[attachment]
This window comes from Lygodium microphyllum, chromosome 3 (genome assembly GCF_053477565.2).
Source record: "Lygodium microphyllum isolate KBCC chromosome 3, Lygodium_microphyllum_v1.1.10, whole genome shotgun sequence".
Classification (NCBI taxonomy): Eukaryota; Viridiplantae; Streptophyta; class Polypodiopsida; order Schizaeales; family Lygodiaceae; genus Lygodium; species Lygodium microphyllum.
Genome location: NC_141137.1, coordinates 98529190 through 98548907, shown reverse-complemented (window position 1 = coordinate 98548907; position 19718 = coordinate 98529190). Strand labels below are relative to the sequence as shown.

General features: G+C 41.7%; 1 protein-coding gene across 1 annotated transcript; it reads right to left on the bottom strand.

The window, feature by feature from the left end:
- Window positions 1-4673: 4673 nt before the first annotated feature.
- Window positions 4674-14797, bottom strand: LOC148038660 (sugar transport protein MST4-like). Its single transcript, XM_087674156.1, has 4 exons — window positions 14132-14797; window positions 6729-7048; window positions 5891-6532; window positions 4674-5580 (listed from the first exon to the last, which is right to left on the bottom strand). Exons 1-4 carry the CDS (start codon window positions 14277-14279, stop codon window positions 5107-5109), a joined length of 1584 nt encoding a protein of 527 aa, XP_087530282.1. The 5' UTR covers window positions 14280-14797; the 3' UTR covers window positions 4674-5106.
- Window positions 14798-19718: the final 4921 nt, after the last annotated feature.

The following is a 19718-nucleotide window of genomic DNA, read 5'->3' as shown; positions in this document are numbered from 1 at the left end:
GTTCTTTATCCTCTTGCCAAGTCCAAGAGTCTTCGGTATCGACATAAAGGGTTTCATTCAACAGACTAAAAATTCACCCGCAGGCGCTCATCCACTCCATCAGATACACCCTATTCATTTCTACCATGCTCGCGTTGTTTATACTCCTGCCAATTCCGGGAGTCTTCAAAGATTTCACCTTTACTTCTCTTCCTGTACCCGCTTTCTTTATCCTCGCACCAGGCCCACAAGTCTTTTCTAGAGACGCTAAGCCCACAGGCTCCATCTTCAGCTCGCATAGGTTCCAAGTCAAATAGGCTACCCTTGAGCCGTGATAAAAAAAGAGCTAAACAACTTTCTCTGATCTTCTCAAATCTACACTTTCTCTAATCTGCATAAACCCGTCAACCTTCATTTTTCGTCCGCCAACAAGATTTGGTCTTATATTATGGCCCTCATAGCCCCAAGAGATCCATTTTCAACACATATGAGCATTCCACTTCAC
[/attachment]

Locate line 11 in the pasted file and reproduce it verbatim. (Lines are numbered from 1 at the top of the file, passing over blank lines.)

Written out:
GTTCTTTATCCTCTTGCCAAGTCCAAGAGTCTTCGGTATCGACATAAAGGGTTTCATTCAACAGACTAAAAATTCACCCGCAGGCGCTCATCCACTCCATCAGATACACCCTATTCATTTCTACCATGCTCGCGTTGTTTATACTCCTGCCAATTCCGGGAGTCTTCAAAGATTTCACCTTTACTTCTCTTCCTGTACCCGCTTTCTTTATCCTCGCACCAGGCCCACAAGTCTTTTCTAGAGACGCTAAGCCCACAGGCTCCATCTTCAGCTCGCATAGGTTCCAAGTCAAATAGGCTACCCTTGAGCCGTGATAAAAAAAGAGCTAAACAACTTTCTCTGATCTTCTCAAATCTACACTTTCTCTAATCTGCATAAACCCGTCAACCTTCATTTTTCGTCCGCCAACAAGATTTGGTCTTATATTATGGCCCTCATAGCCCCAAGAGATCCATTTTCAACACATATGAGCATTCCACTTCAC